CHARLOTTE, N.C. – A flight attendant may have recently exposed passengers to hepatitis A, according to the Centers of Disease Control and Prevention (CDC).
The CDC says it was notified on Oct. 1 that an “aircraft contact investigation” was needed because an attendant showed hepatitis A symptoms during flights, and the person had handled food and beverages.
"Because the flight attendant had diarrhea on several flights within the infectious period, contact investigations were done to notify passengers," wrote the CDC in a statement. "The airline is notifying other crew staffing those flights."
ABC News reports the attendant worked for American Airlines. In a statement sent to ABC, the airline said it’s in close contact with the CDC and “will coordinate with them on any required health and safety related measures.”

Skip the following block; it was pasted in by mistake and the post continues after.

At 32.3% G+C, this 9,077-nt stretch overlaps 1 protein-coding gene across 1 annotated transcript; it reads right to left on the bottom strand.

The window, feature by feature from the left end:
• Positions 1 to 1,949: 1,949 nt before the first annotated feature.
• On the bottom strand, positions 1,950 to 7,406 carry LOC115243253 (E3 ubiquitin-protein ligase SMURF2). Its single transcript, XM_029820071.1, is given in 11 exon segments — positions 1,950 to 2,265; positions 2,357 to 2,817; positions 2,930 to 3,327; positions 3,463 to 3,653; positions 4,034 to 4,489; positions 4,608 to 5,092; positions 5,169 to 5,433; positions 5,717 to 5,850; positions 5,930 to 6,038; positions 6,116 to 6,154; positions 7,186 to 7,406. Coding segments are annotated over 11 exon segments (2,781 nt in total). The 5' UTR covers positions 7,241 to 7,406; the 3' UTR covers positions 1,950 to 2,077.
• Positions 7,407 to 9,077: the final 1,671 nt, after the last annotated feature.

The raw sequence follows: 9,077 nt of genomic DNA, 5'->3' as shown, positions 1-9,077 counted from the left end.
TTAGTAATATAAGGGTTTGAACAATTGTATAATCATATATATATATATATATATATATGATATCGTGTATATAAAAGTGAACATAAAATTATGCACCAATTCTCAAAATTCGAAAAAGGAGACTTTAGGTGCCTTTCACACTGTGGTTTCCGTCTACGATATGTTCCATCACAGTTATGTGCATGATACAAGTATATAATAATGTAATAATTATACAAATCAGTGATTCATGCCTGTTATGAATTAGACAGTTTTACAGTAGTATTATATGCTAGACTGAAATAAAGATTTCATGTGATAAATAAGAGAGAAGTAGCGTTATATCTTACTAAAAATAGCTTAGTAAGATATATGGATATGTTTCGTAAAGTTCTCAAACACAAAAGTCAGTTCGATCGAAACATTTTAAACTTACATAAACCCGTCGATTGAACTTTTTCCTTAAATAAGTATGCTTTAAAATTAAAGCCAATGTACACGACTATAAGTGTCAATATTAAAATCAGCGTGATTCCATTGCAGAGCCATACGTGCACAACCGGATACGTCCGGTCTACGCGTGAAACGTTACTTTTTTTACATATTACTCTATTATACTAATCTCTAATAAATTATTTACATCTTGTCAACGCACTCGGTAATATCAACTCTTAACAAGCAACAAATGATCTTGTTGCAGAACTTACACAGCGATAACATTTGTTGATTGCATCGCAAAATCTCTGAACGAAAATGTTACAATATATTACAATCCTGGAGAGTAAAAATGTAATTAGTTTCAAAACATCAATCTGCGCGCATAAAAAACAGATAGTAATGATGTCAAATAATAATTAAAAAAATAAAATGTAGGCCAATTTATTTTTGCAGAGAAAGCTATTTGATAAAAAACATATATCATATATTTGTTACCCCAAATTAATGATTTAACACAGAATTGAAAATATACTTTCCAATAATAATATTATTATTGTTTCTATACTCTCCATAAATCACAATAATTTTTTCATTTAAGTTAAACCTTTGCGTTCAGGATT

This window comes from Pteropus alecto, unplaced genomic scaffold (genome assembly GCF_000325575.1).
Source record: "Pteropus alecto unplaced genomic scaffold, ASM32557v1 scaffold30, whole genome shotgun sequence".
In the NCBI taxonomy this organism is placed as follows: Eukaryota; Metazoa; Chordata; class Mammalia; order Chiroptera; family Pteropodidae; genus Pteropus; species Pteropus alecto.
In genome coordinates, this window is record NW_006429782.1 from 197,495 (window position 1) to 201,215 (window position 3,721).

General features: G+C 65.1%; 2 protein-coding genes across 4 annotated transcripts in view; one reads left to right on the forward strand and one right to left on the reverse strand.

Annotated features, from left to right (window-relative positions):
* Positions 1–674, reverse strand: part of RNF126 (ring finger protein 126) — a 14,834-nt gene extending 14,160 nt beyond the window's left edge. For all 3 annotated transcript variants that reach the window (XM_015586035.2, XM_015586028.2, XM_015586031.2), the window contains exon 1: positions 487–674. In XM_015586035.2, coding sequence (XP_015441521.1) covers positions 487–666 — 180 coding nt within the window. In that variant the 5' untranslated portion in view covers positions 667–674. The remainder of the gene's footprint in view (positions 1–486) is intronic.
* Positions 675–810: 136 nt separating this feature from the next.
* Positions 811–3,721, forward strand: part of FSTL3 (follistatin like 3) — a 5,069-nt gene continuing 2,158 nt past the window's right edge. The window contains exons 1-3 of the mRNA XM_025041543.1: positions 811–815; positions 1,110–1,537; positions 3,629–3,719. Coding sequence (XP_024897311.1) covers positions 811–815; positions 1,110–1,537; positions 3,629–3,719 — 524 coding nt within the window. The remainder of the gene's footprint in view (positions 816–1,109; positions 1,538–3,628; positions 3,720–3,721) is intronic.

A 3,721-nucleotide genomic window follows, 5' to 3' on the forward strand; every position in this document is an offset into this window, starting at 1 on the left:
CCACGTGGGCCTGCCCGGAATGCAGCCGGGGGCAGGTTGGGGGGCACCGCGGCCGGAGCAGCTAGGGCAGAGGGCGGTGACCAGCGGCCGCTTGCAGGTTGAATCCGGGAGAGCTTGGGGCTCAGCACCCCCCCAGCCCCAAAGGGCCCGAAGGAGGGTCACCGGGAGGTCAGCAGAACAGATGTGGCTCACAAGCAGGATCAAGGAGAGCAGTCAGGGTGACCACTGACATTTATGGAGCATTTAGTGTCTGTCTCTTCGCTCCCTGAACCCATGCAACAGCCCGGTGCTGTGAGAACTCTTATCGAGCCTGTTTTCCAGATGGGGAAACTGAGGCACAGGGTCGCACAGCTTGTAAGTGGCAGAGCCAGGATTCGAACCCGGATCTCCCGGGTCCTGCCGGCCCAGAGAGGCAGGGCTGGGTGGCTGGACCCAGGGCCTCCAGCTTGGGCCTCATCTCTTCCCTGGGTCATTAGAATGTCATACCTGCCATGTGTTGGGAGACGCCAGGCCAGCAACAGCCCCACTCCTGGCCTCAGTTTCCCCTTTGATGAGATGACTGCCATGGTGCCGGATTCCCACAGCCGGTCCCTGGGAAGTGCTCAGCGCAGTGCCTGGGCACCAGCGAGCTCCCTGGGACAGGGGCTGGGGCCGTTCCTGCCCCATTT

Officials tell WSCO that one of the exposures took place on a flight between San Francisco and Charlotte on Sept. 21. The Mecklenburg County Health Department said it notified 18 passengers about the possible exposure.
Hepatitis A is a highly contagious liver infection caused by a virus. It can range from a mild illness lasting a few weeks to a severe illness lasting several months.
“Although rare, hepatitis A can cause death in some people,” wrote the CDC. “Hepatitis A usually spreads when a person unknowingly ingests the virus from objects, food, or drinks contaminated by small, undetected amounts of stool from an infected person.”
Click here to learn more about hepatitis A.